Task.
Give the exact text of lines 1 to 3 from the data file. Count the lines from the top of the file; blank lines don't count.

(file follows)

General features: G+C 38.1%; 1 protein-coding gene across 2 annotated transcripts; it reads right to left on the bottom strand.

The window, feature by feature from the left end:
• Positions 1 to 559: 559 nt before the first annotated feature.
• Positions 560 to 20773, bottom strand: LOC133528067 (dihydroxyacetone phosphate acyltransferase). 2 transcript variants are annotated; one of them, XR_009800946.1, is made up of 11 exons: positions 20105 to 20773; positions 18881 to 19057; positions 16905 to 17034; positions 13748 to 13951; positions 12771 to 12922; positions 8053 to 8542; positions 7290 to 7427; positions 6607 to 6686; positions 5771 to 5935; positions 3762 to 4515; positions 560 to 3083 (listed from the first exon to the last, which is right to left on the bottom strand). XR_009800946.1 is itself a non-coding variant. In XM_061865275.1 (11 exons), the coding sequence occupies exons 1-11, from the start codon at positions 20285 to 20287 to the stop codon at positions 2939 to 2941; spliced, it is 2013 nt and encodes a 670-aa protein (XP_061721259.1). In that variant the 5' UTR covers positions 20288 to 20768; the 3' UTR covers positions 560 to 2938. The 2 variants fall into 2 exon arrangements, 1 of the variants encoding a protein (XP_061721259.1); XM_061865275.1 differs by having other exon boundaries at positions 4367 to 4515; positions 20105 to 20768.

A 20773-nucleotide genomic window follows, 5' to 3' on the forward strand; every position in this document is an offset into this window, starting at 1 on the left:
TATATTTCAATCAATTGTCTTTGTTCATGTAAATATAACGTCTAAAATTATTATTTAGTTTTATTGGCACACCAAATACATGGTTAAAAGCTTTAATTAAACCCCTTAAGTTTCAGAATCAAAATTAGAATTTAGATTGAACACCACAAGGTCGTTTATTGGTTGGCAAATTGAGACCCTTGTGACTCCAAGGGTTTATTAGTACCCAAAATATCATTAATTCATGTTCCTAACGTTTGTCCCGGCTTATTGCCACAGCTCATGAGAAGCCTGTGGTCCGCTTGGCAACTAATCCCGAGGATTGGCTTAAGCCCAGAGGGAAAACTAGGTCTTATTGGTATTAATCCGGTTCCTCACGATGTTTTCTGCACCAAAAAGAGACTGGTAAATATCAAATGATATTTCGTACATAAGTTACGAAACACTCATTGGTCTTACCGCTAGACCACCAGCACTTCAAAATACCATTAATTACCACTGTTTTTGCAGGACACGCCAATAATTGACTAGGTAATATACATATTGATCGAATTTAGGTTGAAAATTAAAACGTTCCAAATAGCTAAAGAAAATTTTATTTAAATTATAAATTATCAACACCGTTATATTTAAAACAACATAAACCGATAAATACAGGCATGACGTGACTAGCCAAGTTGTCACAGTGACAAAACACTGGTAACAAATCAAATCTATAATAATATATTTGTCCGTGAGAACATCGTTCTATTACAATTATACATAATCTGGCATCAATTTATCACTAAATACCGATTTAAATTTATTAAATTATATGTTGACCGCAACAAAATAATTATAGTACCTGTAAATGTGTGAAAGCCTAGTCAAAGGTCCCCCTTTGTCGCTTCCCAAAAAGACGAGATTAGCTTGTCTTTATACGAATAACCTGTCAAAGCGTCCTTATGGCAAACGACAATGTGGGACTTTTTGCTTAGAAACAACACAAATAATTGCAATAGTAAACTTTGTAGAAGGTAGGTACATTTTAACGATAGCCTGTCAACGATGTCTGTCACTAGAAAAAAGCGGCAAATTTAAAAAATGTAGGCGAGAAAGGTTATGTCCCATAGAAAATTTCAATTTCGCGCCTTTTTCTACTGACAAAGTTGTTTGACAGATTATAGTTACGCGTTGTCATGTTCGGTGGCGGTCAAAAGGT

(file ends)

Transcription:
General features: G+C 38.1%; 1 protein-coding gene across 2 annotated transcripts; it reads right to left on the bottom strand.

The window, feature by feature from the left end:
• Positions 1 to 559: 559 nt before the first annotated feature.